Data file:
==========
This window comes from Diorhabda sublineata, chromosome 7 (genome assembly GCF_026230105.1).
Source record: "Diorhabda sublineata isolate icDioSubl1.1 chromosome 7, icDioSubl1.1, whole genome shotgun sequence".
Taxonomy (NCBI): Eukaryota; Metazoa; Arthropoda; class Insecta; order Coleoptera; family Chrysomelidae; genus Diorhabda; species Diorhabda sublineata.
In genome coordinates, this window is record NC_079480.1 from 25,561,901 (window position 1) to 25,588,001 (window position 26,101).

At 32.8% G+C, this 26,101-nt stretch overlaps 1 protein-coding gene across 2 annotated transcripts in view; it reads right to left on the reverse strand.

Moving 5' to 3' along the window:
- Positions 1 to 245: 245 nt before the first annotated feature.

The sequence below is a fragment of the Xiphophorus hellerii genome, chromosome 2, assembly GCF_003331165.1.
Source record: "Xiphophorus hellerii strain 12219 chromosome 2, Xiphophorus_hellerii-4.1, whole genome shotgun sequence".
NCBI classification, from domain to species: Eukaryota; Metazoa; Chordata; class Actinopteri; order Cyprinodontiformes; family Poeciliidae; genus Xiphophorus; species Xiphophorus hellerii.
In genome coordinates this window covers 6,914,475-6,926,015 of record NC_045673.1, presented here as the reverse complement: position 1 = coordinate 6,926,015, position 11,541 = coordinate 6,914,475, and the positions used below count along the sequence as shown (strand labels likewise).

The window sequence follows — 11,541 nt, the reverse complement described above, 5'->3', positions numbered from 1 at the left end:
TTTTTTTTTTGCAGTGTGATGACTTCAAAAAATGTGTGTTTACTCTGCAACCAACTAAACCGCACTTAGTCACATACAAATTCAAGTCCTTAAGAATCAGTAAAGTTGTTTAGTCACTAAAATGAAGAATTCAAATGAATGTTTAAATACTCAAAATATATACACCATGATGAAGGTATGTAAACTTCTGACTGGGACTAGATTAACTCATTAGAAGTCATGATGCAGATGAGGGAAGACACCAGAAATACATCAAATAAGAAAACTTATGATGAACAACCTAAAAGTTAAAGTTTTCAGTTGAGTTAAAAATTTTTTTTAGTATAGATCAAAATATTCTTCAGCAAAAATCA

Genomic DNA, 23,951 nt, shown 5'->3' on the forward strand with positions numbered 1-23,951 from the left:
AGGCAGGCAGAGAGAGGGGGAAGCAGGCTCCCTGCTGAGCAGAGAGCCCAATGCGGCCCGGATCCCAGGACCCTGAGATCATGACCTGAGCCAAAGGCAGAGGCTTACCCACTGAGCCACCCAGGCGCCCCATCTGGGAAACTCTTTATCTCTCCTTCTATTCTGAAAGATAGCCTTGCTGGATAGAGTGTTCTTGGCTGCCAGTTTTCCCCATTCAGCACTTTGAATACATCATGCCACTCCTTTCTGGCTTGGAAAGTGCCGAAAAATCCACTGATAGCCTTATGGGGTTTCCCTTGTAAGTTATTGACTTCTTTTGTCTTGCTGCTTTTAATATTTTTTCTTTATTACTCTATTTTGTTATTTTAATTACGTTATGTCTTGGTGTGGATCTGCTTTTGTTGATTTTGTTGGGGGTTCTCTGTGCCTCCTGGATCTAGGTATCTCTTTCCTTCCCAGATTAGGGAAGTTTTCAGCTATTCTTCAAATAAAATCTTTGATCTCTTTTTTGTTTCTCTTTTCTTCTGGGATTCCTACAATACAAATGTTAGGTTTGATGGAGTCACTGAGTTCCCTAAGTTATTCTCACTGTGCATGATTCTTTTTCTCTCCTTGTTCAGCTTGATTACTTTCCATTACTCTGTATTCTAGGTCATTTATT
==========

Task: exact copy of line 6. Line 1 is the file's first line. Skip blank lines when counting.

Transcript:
Moving 5' to 3' along the window: